Medical student feature: University of Queensland

Whilst I was on my elective, I met a fourth year medical student called Kate who was on her obstetrics and gynaecology placement. She studies medicine at the University of Queensland and below she has kindly answered some questions to give all of you guys perspective on medicine across the pond.

  1. What made you want to do medicine?

Strangely enough, I grew up wanting to be a politician. It wasn’t until high school that I realised how much I would hate that career! Now I live and breathe medicine, and I can’t imagine myself being happier in any other profession. I love the challenge of diagnostic problem-solving and the vast scope of conditions that present to a hospital. And most importantly, I love the satisfaction of knowing that a doctor who legitimately cares about their patients can have a bigger impact on their quality of life than any medications or surgeries. There aren’t many other jobs that have such a huge emotional reward at the end of each day! 

  1. How was the process of applying? (Any tips)

In Australia, medicine is usually a four-year postgraduate degree with two entrance pathways…a direct entry from school, and a postgraduate entry. School-leavers invited into the medical program through the undergraduate pathway still need to complete an undergrad degree before beginning medical school, but their spot is guaranteed. The undergrad pathway relies on a combination of school grades and you score on a specialised undergraduate entrance exam, the “UMAT”. This exam has no knowledge basis, but instead tests your ability to think – pattern recognition, spatial reasoning, logic and emotional aptitude are all used as surrogates to flag younger students who are likely to succeed in medicine. Some universities don’t even have an interview and rely solely on the grades of the UMAT exam. A similar post-graduate pathway exists, with candidates chosen based on past uni grades and an even more elaborate post-grad exam (8 hours long, with essays and knowledge components as well). No matter which pathway you follow, the key to success is nailing that entrance exam…practise papers and workshops are your ally!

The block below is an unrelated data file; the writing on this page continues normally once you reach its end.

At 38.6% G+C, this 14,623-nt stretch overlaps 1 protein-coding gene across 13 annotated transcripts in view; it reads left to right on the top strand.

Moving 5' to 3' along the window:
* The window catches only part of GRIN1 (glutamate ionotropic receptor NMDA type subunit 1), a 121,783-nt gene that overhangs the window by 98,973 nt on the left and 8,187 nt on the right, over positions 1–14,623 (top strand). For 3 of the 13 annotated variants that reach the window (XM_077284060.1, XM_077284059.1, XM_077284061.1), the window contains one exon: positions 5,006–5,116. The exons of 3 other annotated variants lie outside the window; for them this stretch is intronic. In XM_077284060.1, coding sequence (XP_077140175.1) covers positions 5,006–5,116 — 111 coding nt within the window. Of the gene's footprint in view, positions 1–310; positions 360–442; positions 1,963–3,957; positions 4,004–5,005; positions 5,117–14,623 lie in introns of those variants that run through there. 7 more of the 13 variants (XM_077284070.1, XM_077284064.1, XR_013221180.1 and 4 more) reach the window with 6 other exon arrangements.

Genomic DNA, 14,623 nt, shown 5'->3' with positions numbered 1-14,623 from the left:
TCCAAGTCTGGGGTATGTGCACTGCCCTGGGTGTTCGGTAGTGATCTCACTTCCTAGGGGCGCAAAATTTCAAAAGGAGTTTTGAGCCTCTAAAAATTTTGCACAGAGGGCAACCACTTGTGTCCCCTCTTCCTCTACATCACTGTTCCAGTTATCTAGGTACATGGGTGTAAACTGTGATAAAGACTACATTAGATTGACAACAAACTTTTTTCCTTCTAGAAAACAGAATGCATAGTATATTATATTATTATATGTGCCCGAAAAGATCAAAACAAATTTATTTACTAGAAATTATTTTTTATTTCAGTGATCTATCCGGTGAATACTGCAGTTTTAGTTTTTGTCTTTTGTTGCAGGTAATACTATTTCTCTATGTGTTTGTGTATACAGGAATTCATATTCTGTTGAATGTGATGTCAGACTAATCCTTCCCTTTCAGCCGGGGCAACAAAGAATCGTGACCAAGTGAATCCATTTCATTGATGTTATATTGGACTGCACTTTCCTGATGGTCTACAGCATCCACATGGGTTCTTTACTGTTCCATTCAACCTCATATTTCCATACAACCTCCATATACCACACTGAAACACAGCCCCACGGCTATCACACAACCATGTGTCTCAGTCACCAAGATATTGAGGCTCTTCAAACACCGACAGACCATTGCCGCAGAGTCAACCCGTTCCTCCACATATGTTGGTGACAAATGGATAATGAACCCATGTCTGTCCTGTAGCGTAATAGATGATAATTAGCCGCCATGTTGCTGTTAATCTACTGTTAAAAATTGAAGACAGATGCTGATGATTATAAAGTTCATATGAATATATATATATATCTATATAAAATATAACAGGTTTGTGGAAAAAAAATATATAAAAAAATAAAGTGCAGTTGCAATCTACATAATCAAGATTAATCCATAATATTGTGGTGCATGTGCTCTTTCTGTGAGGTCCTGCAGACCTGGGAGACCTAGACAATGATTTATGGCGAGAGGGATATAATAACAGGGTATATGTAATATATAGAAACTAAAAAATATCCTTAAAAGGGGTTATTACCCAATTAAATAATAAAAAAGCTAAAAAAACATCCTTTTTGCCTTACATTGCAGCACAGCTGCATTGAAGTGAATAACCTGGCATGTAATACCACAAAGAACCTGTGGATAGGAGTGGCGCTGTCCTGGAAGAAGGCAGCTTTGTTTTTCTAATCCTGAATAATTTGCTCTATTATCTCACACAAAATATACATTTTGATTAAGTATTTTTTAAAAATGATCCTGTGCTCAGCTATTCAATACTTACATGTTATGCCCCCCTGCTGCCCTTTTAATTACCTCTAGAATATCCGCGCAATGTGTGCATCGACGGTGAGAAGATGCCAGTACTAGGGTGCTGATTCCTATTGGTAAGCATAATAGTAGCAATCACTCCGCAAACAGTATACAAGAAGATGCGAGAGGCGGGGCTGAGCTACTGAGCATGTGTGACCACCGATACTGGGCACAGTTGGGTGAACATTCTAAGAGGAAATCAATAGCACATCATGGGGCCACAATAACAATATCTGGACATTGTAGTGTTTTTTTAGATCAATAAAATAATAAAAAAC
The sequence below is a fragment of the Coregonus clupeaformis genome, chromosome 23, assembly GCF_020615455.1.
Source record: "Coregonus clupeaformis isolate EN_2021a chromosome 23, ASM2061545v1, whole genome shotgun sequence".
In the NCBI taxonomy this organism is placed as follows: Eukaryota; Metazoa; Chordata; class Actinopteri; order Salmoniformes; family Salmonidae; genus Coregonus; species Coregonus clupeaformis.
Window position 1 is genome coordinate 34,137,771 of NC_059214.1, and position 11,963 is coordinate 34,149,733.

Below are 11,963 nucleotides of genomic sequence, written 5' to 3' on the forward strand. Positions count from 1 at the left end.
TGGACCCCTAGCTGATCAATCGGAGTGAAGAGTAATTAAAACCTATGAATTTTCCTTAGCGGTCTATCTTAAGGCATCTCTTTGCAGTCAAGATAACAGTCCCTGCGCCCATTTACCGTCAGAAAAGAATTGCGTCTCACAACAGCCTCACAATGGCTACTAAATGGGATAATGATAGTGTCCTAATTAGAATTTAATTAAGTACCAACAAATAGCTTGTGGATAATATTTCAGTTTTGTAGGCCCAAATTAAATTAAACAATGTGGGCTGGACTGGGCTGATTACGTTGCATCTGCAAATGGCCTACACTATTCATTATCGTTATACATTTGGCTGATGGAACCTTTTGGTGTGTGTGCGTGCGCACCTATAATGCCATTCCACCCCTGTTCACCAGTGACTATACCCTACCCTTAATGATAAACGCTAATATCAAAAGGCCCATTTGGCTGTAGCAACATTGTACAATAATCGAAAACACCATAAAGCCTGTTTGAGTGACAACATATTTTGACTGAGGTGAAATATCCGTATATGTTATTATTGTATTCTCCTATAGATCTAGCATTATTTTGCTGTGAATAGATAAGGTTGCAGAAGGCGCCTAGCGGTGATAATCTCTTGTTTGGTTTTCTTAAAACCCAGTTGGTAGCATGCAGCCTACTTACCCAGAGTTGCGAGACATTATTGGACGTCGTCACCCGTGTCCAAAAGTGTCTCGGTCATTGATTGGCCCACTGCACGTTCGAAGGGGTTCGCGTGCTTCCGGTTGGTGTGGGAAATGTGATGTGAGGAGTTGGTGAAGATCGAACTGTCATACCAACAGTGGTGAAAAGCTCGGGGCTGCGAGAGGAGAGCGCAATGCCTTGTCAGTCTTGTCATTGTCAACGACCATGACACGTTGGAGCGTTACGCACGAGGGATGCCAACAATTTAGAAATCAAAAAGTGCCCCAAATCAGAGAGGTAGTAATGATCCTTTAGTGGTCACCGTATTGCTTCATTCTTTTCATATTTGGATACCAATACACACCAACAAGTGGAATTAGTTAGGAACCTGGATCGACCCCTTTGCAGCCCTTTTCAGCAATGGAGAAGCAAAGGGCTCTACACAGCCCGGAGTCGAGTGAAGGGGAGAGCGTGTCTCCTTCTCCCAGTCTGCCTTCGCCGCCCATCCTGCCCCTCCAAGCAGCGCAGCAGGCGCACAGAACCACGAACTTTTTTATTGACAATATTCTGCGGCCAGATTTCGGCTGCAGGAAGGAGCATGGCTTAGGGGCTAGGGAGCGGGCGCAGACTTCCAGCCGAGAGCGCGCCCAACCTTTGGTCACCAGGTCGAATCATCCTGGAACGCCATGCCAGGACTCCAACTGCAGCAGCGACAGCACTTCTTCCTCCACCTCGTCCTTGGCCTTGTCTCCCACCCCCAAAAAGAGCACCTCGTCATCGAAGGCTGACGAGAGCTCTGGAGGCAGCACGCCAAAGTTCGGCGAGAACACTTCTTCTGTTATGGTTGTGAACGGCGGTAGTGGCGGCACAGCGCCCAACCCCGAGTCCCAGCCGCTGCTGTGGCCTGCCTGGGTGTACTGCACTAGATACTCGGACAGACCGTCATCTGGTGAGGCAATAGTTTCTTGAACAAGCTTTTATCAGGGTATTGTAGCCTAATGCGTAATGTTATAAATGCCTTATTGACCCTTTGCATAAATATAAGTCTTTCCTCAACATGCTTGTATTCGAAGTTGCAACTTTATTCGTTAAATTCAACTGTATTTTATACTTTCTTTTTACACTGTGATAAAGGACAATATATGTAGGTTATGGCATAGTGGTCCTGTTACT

1. What is your medical school like?

My medical school, the University of Queensland, is a huge cohort of hundreds of students spread across 10 cities in Queensland, Australia. We have two years of pre-clinical study consisting of lectures and lab sessions, with a focus on anatomy/physiology/micro/histo/immune/you name it! Then the final two years are clinical work, with exposure to emergency, anaesthetics, physician sub-specialties, surgery, and a range of other fields! As the oldest medical school in Queensland, we also have years of culture. Stage productions, jazz galas, sporting competitions and medical balls all feature heavily in our social calendar. Having a huge cohort of students has its pros and cons, especially in terms of administration and assessment. But it more than makes up for these failings with the diversity of friends you make and the strength of your social interactions.

  1. Do you have any plans for the future? 

I’ve always had a strong interest in trauma, so hopefully in 30 years’ time you’ll find me behind a scalpel in a major trauma centre somewhere! While injury represents a large burden on the health of young Australians, we still don’t experience major traumas beyond the scope of road traffic accidents, so I’m hoping to undertake a fellowship in the USA or South Africa for better exposure to gunshot wounds and stab wounds. I would also love to volunteer with Médecins Sans Frontières (Doctors Without Borders)…I love pushing the edges of my comfort zone, and more importantly we have the potential to make a real difference through aid work!

  1. Any last comments/tips for future medical students? 

My best advice would be to build strong friendships within your degree, because your fellow students are the only people who understand how physically and emotionally draining medicine can be! Graduating from medical school takes years of caffeine and sweat and tears, and then once you leave university you’ll realise that it was only the beginning! The friendships you form while you’re studying will last for life (sorry for the cliché). I can’t wait to look back at all of my friends from university and be proud of the careers they’ve built for themselves and the lives they’ve changed!

 

If you would like to be next month’s feature then please get in touch!

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